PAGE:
A new film is opening soon about a controversy surrounding Gustav Klimt’s 1907 masterpiece, “Portrait of Adèle Bloch-Bauer I,” and I look forward to seeing it.
A poem I wrote, published in The Malahat Review’s issue 177, looks at a study Klimt had done for the “Portrait of Adèle Bloch-Bauer I”.
Here is a short description of the film on Wikipedia: a “British-American drama film directed by Simon Curtis and written by Alexi Kaye Campbell. The film stars Helen Mirren, Ryan Reynolds, Daniel Brühl, Katie Holmes, Tatiana Maslany, Max Irons, Charles Dance, Elizabeth McGovern, and Jonathan Pryce.
The film is based on the true story of the late Maria Altmann, an elderly Holocaust survivor living in Los Angeles who, together with her young lawyer, E. Randol Schoenberg, fought the government of Austria for almost a decade to reclaim Gustav Klimt‘s iconic painting of her aunt, Portrait of Adele Bloch-Bauer I, which was confiscated from her relatives by the Nazis in Vienna just prior to World War II. Altmann took her legal battle all the way to the Supreme Court of the United States, which ruled in her favor in Republic of Austria v. Altmann (2004).”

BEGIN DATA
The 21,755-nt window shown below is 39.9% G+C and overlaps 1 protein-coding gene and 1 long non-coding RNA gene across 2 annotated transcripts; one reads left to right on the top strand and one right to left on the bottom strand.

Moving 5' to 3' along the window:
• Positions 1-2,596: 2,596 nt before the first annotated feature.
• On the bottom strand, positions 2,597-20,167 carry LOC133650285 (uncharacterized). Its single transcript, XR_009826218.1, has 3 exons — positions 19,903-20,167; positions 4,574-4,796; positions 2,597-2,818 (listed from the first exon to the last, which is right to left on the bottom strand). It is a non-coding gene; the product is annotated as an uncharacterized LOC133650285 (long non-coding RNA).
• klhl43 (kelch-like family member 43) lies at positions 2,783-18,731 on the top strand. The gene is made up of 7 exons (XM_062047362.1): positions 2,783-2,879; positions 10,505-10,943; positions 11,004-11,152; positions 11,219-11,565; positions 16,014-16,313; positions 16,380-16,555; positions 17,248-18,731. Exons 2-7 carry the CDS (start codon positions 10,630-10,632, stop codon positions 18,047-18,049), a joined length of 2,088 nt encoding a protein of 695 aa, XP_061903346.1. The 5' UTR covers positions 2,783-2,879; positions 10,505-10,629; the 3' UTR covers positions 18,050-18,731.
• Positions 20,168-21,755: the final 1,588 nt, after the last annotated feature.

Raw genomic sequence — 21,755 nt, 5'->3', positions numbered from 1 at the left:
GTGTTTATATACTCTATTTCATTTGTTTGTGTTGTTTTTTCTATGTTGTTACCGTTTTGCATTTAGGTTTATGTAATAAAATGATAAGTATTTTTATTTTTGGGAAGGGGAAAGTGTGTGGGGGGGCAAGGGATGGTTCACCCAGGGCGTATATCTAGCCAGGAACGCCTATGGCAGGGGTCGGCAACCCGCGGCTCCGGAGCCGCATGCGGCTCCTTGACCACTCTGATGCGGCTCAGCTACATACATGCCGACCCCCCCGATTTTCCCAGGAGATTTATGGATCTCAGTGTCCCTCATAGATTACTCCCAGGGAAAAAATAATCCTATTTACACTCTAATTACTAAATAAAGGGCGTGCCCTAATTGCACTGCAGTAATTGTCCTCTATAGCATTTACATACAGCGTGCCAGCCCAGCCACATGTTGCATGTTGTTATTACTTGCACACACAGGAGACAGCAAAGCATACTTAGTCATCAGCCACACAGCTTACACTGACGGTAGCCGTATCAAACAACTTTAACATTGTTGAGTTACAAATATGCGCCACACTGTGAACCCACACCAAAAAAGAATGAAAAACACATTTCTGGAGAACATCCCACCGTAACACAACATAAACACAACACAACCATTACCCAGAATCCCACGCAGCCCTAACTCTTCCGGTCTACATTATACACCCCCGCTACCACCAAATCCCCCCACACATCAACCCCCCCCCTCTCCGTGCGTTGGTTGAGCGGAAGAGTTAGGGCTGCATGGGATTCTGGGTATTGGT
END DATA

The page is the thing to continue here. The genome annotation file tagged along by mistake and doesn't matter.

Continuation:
(text source: http://en.wikipedia.org/wiki/Woman_in_Gold)
(image credit: Antje Traue and Moritz Bleibtreu in the movie “Woman in Gold.” (Robert Viglasky, The Weinstein Company))
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